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Get Out

The Red Turtle

February 23, 2017

Get Out (***)

Jordan Peele, half of the comedy duo, Key and Peele, makes quite a splash with his filmmaking debut Get Out. This is a film that fits snugly under the horror movie umbrella but also manages to be much more in that it sneaks in larger statements regarding race, among other things. It also manages to temper its terror with a good dose of humor from time to time. In short it’s a perfect popcorn movie that is also smart and assumes its audience is as intelligent and hip as the film itself.

The plot of the film obviously borrows elements from the basic premise of the fifty-year old film, Guess Who’s Coming to Dinner. Here, we have a couple who've reached the meet the parents stage of the relationship.

Daniel Kaluuya in Get Out

Rose (Alison Williams) opts to take her African American boyfriend, Chris (Daniel Kaluuya), a photographer, to meet her neurosurgeon dad (Bradley Whitford) and psychiatrist mom (Catherine Keener) who live in a sprawling house in the country. Of course things get off to an ominous start when they hit a deer en route. Once they get to their destination it becomes increasingly apparent to Chris that something is definitely out of synch in this universe. The most telling thing being that all of the people of color that Chris comes into contact with while staying at Rose’s parents’ house seem to be in some sort of a trance, each one accommodating and a little too eager to please. Lucky for Chris, his best friend happens to be dog sitting back at Chris and Rose’s home. He works for the TSA and, using his detective instincts, figures out what’s really going down once Chris seemingly disappears.

The trick of Get Out is how it builds suspense for at least a good hour before gradually revealing to the audience exactly what is afoot. Peele, as a filmmaker, does a great job orchestrating certain sequences and exhibits a firm grasp on the language of cinema. It’s most impressive for a first time director who’s spent much of his career in television and it’s clear he’s done his homework. Based on this effort I’ll be interested to see what his next trick might be.

The Red Turtle (*** ½)

The Oscar nominated French import, The Red Turtle, is the kind of animated film that’s all too rare these days. Freed from the shackles of conventionality that limit most films in the genre, The Red Turtle doesn’t offer up any of the usual clichéd tropes of talking animals, endless popular culture references and comic buffoonery. Instead filmmaker, Michael Dudok De Wit, has opted to gift moviegoers with a beautiful meditation on the cycles of life from birth to death.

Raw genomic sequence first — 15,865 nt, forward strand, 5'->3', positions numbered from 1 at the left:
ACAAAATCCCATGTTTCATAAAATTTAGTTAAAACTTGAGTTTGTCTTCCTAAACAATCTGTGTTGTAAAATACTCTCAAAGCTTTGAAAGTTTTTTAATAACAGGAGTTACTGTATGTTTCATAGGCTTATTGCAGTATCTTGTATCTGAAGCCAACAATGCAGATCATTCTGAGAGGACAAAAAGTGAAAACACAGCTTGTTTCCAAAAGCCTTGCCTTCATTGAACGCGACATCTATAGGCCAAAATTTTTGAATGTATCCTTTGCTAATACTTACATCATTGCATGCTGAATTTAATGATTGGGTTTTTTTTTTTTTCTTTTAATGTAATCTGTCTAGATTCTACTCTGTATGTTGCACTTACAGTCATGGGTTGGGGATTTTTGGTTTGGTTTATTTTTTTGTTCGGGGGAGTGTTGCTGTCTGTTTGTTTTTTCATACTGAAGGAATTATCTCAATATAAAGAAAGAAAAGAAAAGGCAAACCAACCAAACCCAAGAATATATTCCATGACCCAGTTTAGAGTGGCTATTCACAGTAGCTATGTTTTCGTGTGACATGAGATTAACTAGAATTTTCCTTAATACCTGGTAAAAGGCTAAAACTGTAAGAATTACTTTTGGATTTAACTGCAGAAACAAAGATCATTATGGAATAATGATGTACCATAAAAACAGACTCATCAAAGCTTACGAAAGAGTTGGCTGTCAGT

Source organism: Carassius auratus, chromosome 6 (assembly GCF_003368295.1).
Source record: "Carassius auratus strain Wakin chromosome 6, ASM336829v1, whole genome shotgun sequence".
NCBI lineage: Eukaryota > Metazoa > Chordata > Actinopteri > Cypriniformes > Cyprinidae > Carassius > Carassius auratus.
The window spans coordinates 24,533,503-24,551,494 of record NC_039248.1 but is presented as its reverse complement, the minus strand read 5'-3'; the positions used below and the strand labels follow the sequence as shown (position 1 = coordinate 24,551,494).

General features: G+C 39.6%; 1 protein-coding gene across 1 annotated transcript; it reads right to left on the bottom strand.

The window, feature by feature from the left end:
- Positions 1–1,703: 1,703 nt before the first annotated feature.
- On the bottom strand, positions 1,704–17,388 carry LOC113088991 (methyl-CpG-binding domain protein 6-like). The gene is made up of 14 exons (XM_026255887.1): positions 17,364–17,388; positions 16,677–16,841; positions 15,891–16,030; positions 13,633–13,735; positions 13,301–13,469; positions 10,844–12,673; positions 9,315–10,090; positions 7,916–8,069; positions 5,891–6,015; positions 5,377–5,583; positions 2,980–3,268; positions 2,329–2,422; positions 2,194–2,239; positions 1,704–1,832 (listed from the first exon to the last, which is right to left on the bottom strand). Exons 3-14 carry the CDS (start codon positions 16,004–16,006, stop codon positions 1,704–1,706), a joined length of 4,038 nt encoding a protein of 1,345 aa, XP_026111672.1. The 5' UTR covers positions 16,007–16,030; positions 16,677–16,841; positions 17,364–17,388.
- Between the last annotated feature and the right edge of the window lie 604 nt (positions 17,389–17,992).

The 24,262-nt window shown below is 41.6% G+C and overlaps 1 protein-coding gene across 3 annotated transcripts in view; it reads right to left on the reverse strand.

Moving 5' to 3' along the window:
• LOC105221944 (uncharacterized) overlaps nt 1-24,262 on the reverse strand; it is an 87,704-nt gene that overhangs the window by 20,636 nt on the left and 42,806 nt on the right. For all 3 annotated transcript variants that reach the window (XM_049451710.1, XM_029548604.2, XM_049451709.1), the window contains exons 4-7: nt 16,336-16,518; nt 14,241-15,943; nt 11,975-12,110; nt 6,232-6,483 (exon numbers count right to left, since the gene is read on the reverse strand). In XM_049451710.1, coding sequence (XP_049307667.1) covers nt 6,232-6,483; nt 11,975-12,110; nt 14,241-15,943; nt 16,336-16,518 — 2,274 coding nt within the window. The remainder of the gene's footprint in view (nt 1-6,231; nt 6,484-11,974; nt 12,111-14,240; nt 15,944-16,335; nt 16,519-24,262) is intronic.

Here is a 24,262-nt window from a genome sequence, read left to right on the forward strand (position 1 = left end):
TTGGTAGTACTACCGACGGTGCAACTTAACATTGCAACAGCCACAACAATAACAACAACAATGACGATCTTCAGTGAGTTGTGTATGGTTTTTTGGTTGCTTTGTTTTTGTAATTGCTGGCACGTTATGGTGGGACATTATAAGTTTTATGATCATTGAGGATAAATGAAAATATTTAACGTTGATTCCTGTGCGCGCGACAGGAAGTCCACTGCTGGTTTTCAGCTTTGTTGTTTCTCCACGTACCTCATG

The fact that the film is a dialogue-free affair, relying instead on the gestures and facial expressions of the characters, is certain to alienate some mainstream prospects. Audiences accustomed to the current crop of 3-D animation that is found on most multiplex screens will also be taken aback by the quaint and old-fashioned 2-D style that brings the characters to life. Those seeking something substantial to chew on when going to the movies, however, will find much to embrace.

The plot of the film is rather simplistic and that’s yet another feather in its crown. Here an unnamed man finds himself shipwrecked in the film’s early scenes.

The Red Turtle

Luckily, for him, it’s the kind of habitat that allows for a steady supply of food so his immediate survival isn’t really a question. It becomes readily apparent, however, that the extreme loneliness inherent in the man’s tenable situation is unbearable. In order to remedy his predicament the reluctant castaway makes multiple attempts to put together a makeshift raft. Much to his consternation, his efforts are repeatedly thwarted by a large red turtle, which he attempts to kill.

It’s at this point that the film introduces a fantasy element into the proceedings when the man awakens to discover a woman where the turtle had once been. Picture something akin to a mermaid and you’ll get the general idea.

At first the man isn’t sure if what he’s seeing is reality or simply a mirage. There are scenes early on where the castaway thinks he sees an orchestra playing on the beach only to find he’s imagined it. Once he discovers that the red turtle has transformed into a woman he’s even more perplexed. They eventually fall in love and the film takes us along on the journey that the two have embarked upon.

The Red Turtle reminds us that we’re only here for a fleeting second as far as time as concerned and it leaves you with a sense of the quickness of time’s passing. It’s a tremendously moving experience for those willing to get on its wavelength.

Questions or comments? Write Adam at



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